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Clips bellflowers can be used in many ways

With many varieties to choose from they will be a welcome addition to your landscape

Many perennial borders have at least one bellflower variety in them, as the family is huge and the range of plants enormous. C. glomerata, commonly called clustered bellflower, has lovely dark-purple blooms (there is also a white and blue variegated variety), but it is quite invasive.

There are bellflowers that form tufts of foliage at ground level and then send up flower stalks, like the peach-leaved bellflower (Campanula persicifolia). Also included in the family are tall varieties such as Brandford bellflower (C. latifolia).

Probably the most popular variety is a rather short version called the “Clips” series (Campanula carpatica), useful in areas where space is limited. Commonly called Blue Clips and White Clips, these plants form low, cushion-shaped mounds of fine-textured foliage of small, round, light-green leaves. They are sometimes labelled as Carpathian Bluebells as their native habitat is the Carpathian Mountains. Being mountain plants, they prefer cool summer nights and may look stressed during periods of hot summer weather when nighttime temperatures remain high.

The plants produce clear medium-blue or white (depending on the variety) up-facing, open, cup-shaped flowers during the entire summer, with the first flush of bloom in early summer. If the plants are regularly deadheaded, they will continue to bloom all season. If they begin to get leggy and only produce sporadic blooms in midsummer, some renewal pruning may have to be done. This involves cutting back a few stems at a time over a period of a couple of weeks until the plants have been rejuvenated. Some people simply shear off the top 10 cm or so of the plants, which soon recover and quickly again produce flower buds.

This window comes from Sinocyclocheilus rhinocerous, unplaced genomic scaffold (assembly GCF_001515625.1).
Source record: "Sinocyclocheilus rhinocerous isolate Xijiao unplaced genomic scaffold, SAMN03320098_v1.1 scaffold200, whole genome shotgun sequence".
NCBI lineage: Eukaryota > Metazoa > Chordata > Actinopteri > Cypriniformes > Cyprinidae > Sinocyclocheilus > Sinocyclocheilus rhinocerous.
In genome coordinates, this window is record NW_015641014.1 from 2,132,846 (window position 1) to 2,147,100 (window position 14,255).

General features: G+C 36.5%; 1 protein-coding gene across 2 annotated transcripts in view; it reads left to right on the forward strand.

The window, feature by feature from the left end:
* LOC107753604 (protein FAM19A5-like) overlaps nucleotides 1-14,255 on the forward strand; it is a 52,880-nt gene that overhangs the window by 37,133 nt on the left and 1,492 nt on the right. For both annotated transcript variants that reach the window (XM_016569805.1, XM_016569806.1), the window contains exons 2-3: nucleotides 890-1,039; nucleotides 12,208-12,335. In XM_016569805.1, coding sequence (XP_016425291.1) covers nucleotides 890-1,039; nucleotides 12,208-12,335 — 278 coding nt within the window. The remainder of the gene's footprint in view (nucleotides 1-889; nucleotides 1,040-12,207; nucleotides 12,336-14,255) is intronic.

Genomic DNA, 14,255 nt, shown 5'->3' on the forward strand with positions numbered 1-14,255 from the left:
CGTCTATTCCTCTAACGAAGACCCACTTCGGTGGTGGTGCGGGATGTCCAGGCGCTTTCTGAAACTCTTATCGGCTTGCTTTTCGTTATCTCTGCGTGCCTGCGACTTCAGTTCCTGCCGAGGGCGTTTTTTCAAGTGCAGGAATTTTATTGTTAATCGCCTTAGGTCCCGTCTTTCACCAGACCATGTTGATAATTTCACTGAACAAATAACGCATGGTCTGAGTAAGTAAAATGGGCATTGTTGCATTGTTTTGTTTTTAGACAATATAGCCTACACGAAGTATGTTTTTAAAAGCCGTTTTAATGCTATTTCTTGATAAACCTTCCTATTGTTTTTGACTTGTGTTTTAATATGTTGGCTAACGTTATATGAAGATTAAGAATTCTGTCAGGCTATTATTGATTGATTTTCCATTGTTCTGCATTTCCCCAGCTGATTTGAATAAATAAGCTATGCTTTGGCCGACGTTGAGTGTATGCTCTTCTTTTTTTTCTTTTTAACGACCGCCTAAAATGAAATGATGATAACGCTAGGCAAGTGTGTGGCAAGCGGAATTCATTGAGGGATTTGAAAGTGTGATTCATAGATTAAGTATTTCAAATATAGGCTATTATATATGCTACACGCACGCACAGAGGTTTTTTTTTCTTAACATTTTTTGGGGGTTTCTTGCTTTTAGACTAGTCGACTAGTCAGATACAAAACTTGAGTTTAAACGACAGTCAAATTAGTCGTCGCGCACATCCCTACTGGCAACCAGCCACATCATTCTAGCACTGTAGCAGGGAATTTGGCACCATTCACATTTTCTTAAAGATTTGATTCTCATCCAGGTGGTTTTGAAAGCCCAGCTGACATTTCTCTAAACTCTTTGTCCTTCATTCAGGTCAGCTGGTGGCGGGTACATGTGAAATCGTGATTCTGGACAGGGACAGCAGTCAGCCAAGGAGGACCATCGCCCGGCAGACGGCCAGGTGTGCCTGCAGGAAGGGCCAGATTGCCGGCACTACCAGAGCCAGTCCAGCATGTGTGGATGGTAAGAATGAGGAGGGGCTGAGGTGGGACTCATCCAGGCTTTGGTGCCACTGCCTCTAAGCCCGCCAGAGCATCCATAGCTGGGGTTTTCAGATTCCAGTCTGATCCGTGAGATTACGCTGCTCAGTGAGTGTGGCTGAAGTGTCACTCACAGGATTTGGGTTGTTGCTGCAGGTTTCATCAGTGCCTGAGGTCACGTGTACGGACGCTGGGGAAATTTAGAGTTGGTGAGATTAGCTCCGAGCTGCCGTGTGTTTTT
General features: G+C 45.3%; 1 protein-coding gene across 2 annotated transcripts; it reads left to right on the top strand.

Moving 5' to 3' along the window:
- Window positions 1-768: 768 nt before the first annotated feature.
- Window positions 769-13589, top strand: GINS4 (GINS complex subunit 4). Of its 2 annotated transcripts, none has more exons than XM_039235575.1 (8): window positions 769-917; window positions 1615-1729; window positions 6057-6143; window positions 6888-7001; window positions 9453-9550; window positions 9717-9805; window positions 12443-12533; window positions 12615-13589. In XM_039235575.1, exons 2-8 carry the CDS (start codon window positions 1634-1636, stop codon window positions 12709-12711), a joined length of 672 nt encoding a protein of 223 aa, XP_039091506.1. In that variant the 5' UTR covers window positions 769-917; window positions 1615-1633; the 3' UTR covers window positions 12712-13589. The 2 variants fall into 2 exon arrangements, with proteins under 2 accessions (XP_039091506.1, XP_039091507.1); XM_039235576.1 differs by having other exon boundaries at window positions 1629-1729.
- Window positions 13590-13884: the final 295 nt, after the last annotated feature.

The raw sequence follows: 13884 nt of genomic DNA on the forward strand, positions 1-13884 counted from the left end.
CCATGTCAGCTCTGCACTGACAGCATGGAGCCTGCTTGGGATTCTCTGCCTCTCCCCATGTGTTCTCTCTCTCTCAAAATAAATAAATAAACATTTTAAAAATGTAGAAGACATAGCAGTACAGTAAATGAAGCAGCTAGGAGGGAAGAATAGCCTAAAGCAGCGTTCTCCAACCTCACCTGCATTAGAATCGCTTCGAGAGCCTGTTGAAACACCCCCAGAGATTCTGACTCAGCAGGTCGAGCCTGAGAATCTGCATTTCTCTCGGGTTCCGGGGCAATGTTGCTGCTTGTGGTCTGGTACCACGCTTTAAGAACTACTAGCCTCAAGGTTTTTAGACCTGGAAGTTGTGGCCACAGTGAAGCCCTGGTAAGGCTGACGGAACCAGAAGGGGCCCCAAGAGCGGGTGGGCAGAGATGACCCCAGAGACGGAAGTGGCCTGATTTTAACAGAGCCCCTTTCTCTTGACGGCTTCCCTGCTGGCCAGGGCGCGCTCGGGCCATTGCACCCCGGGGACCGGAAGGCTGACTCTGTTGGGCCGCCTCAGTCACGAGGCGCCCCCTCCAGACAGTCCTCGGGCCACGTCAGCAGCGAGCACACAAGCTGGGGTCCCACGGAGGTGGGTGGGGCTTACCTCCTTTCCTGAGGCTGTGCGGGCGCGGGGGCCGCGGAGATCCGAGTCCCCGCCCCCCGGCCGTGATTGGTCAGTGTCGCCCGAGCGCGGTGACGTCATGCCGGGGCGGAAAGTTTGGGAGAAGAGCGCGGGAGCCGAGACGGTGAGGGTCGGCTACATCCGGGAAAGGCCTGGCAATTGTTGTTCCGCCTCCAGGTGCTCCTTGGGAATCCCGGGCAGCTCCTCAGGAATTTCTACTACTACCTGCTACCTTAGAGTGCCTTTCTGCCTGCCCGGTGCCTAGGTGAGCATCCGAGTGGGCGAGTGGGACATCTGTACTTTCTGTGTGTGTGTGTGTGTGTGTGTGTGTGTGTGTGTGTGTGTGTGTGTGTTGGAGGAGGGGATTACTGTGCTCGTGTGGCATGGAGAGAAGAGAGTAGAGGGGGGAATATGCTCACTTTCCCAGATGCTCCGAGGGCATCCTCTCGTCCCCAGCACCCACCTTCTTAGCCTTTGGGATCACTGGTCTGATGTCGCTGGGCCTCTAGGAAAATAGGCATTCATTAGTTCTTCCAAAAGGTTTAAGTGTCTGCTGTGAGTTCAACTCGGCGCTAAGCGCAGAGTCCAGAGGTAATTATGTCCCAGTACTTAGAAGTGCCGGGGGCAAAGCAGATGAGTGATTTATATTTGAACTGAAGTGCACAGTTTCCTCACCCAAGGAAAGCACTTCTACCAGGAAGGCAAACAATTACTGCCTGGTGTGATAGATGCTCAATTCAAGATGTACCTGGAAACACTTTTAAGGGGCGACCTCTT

Blue Clips and White Clips are easy-care plants. They are not demanding about the soil or moisture, and seem to withstand dry periods quite well, although the flowers will be bigger and longer lasting if the plants have consistent moisture at their roots. Clips like full sun but will also thrive in a part-sun location. They will become less compact the more shade they must endure so for bushy, compact plants, provide them with full sun.

The plants grow only about 20 cm tall so are self-supporting. If a mature plant begins to split in the middle and fall away, simply tie a string around the plant — low enough so it will be hidden by the foliage but high enough so that it will tighten the plant up and close the gap in the centre.

Because of their small size and mounding growth habit, as well as their continuous bloom, Clips are useful plants in the landscape. They can be used as edging along the front of a perennial border. Because they are so tidy, they are often planted along sidewalks or as short foundation plantings. They are also good accent plants in mixed flower beds.

Its compact growth habit makes Blue Clips a wonderful addition to a rock garden or a container. It can be mass planted to produce a tall ground cover of blue or white (the plants should be planted closer together in this instance to create a carpet effect). Because they can withstand some drought, they can be planted to perk up a dry spot in the garden. They are perfect for those small spaces that are difficult growing areas. The open cup-shaped flowers seem to lure butterflies and hummingbirds to the plants, and surprisingly, they also make great cut flowers.

Wherever you use Campanula carpatica — whether the blue variety or the white version — it just may the perennial you need to enhance your landscape this summer.

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